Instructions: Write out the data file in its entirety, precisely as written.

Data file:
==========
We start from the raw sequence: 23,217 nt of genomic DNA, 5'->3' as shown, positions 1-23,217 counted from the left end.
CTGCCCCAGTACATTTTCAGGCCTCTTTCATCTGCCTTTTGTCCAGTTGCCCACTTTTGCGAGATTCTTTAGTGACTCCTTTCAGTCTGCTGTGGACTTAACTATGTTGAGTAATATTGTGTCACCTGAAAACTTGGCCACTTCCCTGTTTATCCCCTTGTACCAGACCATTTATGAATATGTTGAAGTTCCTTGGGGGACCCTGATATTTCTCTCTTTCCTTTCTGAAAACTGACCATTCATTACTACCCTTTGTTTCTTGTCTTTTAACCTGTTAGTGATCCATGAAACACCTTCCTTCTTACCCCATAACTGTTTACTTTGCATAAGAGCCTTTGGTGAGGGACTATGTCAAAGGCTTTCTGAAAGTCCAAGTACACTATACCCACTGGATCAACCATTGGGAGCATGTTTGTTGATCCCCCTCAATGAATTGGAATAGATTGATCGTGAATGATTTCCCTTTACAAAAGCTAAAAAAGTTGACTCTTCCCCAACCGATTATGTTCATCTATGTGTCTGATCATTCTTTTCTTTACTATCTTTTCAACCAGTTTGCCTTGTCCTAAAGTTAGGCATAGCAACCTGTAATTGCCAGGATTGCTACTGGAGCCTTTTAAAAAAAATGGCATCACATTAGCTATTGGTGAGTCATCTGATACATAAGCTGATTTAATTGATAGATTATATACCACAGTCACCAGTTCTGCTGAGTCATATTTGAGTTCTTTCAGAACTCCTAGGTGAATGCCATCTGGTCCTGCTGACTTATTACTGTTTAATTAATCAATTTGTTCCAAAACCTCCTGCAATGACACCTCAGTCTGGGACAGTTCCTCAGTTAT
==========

We start from the raw sequence: 23,217 nt of genomic DNA, 5'->3' as shown, positions 1-23,217 counted from the left end.
CTGCCCCAGTACATTTTCAGGCCTCTTTCATCTGCCTTTTGTCCAGTTGCCCACTTTTGCGAGATTCTTTAGTGACTCCTTTCAGTCTGCTGTGGACTTAACTATGTTGAGTAATATTGTGTCACCTGAAAACTTGGCCACTTCCCTGTTTATCCCCTTGTACCAGACCATTTATGAATATGTTGAAGTTCCTTGGGGGACCCTGATATTTCTCTCTTTCCTTTCTGAAAACTGACCATTCATTACTACCCTTTGTTTCTTGTCTTTTAACCTGTTAGTGATCCATGAAACACCTTCCTTCTTACCCCATAACTGTTTACTTTGCATAAGAGCCTTTGGTGAGGGACTATGTCAAAGGCTTTCTGAAAGTCCAAGTACACTATACCCACTGGATCAACCATTGGGAGCATGTTTGTTGATCCCCCTCAATGAATTGGAATAGATTGATCGTGAATGATTTCCCTTTACAAAAGCTAAAAAAGTTGACTCTTCCCCAACCGATTATGTTCATCTATGTGTCTGATCATTCTTTTCTTTACTATCTTTTCAACCAGTTTGCCTTGTCCTAAAGTTAGGCATAGCAACCTGTAATTGCCAGGATTGCTACTGGAGCCTTTTAAAAAAAATGGCATCACATTAGCTATTGGTGAGTCATCTGATACATAAGCTGATTTAATTGATAGATTATATACCACAGTCACCAGTTCTGCTGAGTCATATTTGAGTTCTTTCAGAACTCCTAGGTGAATGCCATCTGGTCCTGCTGACTTATTACTGTTTAATTAATCAATTTGTTCCAAAACCTCCTGCAATGACACCTCAGTCTGGGACAGTTCCTCAGTTAT